As we made our way eastward, a strong north wind forshadowed what we knew in our hearts would be waiting if we didn't make it to Salina, Kansas, by supper. And as we peeled out of the Subway at the intersection of I-70 and I-35 south, our fears were realised as ice pellets began to ping on the windshield. The Storm had found us. We sped on, The Storm lapping at our heels the entire remainder of the trip.

We were delirious. I was cross. I ate all the prunes I could, but I was losing the battle to remain fully... functional. George finished off the last of the Ramen noodles. Ben made a smell that remains to be explained and will haunt the car for the rest of its career. The sign for the Oklahoma border could not have come sooner.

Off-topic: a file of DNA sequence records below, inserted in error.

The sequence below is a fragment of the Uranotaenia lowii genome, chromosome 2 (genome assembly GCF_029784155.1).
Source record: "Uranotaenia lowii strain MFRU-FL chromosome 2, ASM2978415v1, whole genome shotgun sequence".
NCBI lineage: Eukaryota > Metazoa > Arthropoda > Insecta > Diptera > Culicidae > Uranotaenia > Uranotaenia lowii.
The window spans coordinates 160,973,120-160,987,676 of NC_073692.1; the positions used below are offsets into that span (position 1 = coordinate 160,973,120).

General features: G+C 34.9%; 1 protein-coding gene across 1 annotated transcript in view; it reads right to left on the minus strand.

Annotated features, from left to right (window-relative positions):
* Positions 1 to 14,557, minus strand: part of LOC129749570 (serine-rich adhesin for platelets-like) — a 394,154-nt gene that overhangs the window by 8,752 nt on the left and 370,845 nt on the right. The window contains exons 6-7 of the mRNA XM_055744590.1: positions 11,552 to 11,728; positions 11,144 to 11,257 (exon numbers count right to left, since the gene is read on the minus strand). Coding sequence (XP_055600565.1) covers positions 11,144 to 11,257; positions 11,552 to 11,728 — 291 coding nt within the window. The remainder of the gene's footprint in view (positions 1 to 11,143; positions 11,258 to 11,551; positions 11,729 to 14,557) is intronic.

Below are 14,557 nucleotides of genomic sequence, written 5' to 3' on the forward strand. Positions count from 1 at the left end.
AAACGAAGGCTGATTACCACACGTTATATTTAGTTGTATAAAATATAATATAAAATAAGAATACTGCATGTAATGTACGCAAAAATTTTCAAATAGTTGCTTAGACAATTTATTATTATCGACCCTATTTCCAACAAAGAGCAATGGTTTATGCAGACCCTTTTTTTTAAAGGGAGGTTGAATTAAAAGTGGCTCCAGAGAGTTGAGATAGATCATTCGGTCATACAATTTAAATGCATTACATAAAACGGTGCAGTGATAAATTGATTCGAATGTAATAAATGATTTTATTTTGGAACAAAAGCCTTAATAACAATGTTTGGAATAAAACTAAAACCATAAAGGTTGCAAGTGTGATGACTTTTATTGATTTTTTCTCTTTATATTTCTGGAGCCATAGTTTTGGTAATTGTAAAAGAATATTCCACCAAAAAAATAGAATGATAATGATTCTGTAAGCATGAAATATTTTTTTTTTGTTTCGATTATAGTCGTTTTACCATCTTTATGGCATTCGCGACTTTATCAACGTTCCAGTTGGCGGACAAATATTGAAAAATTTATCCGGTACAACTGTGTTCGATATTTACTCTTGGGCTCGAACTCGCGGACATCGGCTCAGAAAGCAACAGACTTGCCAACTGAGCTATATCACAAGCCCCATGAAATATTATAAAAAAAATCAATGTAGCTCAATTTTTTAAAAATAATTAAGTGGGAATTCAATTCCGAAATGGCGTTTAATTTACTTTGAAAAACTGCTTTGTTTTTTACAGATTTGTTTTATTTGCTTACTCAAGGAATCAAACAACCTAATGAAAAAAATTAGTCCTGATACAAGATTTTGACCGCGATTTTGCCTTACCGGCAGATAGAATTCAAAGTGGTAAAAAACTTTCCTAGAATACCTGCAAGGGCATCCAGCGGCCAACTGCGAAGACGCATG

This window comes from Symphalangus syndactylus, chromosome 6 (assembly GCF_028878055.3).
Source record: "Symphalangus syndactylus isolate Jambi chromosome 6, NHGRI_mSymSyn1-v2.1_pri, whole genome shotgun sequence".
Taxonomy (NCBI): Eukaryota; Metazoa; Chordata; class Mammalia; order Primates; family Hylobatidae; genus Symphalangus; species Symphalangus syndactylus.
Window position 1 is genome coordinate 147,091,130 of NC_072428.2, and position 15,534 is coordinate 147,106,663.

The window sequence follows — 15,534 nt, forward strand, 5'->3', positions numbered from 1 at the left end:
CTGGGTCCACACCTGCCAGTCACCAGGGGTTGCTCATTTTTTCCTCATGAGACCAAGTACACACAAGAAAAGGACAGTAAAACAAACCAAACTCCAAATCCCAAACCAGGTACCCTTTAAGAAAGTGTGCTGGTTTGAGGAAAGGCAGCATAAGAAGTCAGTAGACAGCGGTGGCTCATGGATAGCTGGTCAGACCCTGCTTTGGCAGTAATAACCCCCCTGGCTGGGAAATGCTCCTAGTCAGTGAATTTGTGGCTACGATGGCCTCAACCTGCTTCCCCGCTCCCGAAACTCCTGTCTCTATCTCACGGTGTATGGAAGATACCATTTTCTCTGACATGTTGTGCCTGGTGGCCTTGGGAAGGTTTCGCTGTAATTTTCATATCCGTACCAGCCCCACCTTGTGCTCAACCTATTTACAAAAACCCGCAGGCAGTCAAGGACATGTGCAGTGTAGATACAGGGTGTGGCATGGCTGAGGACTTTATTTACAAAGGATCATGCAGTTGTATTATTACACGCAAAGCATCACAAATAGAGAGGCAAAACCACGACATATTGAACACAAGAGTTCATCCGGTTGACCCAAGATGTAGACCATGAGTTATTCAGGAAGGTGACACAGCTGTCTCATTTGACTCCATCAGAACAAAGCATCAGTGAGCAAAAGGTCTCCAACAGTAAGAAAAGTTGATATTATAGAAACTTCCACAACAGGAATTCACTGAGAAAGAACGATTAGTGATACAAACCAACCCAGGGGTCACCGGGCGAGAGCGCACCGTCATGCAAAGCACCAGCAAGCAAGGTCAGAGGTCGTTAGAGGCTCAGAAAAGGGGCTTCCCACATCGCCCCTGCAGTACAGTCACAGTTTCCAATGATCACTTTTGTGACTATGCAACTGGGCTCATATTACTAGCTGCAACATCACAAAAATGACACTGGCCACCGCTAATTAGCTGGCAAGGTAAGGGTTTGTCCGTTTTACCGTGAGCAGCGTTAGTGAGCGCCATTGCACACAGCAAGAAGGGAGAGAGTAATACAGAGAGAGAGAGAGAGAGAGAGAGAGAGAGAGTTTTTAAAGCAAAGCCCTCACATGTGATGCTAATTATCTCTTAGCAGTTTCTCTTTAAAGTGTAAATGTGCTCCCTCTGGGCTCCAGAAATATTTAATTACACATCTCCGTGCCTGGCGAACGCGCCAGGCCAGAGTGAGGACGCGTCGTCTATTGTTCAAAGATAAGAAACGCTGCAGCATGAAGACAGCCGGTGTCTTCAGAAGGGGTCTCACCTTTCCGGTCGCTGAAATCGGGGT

After avoiding one more accident (#34) in Tulsa, we drifted away from the city lights and the cars thinned to a trickle. The air was thick, warm, and full of familiar smells of fall. I heard crickets for the first time. We turned onto a brown gravel road; a friendly scarecrow greeted us at the driveway of my parents' home.

I thought about my fiddle tucked safely in the back window. I looked at George and Ben. The car's engine was quiet now as we stepped into the night air, and a figure stood, silhouetted by the porch light.

Yes, we have so much for which we can give thanks.